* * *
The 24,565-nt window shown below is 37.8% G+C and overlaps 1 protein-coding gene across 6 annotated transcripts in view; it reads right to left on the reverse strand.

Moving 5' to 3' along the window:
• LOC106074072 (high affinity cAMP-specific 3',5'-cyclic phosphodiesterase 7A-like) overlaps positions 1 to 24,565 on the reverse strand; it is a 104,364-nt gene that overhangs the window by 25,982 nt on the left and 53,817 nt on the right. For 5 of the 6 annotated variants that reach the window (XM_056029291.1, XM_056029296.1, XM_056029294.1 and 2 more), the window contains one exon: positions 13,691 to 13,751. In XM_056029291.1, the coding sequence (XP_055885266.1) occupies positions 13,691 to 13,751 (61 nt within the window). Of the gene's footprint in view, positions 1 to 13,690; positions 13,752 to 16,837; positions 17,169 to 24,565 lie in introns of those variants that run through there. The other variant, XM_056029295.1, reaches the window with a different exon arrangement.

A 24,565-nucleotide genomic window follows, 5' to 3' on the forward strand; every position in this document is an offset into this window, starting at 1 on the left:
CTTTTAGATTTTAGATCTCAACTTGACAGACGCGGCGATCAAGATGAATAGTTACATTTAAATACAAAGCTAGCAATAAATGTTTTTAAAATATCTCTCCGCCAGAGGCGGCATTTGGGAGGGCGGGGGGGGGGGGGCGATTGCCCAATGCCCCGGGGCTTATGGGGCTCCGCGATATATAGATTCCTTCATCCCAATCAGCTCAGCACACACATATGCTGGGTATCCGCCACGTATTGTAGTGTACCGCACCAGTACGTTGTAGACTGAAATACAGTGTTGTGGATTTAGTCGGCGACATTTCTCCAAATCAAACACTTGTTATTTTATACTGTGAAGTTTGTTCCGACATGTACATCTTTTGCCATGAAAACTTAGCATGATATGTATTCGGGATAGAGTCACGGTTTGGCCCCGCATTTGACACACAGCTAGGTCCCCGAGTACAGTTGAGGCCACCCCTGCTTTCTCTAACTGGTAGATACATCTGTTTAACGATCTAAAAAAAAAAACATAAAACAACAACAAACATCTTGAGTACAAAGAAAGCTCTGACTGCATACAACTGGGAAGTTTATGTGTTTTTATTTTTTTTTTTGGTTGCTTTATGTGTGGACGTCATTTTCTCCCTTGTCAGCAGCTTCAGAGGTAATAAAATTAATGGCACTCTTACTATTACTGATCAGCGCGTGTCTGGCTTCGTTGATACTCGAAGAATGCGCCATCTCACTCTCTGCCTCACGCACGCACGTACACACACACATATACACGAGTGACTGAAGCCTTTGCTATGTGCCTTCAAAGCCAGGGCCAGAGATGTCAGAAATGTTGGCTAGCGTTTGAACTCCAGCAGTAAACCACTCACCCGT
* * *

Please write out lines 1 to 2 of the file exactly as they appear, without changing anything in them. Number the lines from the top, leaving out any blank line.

The 24,565-nt window shown below is 37.8% G+C and overlaps 1 protein-coding gene across 6 annotated transcripts in view; it reads right to left on the reverse strand.

Moving 5' to 3' along the window: